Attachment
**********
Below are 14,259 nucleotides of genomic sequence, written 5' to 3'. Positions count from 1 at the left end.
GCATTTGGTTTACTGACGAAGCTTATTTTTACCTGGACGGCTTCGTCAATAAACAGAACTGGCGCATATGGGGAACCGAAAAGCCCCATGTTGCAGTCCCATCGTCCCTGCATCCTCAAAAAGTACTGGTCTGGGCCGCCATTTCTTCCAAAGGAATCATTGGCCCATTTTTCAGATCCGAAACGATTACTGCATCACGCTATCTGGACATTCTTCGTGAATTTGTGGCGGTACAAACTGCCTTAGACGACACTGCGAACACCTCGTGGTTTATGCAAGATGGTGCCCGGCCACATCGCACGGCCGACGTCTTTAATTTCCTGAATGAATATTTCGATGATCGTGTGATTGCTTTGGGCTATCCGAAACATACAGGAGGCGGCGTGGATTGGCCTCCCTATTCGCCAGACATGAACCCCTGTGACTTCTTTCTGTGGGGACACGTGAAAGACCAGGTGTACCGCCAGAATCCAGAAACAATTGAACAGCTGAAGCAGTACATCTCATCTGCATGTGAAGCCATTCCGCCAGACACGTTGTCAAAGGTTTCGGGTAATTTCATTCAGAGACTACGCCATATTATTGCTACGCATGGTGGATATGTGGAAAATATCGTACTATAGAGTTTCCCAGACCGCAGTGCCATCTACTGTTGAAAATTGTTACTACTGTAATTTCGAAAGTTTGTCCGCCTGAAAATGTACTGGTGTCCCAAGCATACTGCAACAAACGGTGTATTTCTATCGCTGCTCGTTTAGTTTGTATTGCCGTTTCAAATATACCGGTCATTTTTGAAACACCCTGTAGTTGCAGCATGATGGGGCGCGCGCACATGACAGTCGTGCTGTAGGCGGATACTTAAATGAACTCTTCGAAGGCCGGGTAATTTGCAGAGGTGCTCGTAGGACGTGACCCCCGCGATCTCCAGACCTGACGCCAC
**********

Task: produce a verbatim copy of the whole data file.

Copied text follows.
Below are 14,259 nucleotides of genomic sequence, written 5' to 3'. Positions count from 1 at the left end.
GCATTTGGTTTACTGACGAAGCTTATTTTTACCTGGACGGCTTCGTCAATAAACAGAACTGGCGCATATGGGGAACCGAAAAGCCCCATGTTGCAGTCCCATCGTCCCTGCATCCTCAAAAAGTACTGGTCTGGGCCGCCATTTCTTCCAAAGGAATCATTGGCCCATTTTTCAGATCCGAAACGATTACTGCATCACGCTATCTGGACATTCTTCGTGAATTTGTGGCGGTACAAACTGCCTTAGACGACACTGCGAACACCTCGTGGTTTATGCAAGATGGTGCCCGGCCACATCGCACGGCCGACGTCTTTAATTTCCTGAATGAATATTTCGATGATCGTGTGATTGCTTTGGGCTATCCGAAACATACAGGAGGCGGCGTGGATTGGCCTCCCTATTCGCCAGACATGAACCCCTGTGACTTCTTTCTGTGGGGACACGTGAAAGACCAGGTGTACCGCCAGAATCCAGAAACAATTGAACAGCTGAAGCAGTACATCTCATCTGCATGTGAAGCCATTCCGCCAGACACGTTGTCAAAGGTTTCGGGTAATTTCATTCAGAGACTACGCCATATTATTGCTACGCATGGTGGATATGTGGAAAATATCGTACTATAGAGTTTCCCAGACCGCAGTGCCATCTACTGTTGAAAATTGTTACTACTGTAATTTCGAAAGTTTGTCCGCCTGAAAATGTACTGGTGTCCCAAGCATACTGCAACAAACGGTGTATTTCTATCGCTGCTCGTTTAGTTTGTATTGCCGTTTCAAATATACCGGTCATTTTTGAAACACCCTGTAGTTGCAGCATGATGGGGCGCGCGCACATGACAGTCGTGCTGTAGGCGGATACTTAAATGAACTCTTCGAAGGCCGGGTAATTTGCAGAGGTGCTCGTAGGACGTGACCCCCGCGATCTCCAGACCTGACGCCAC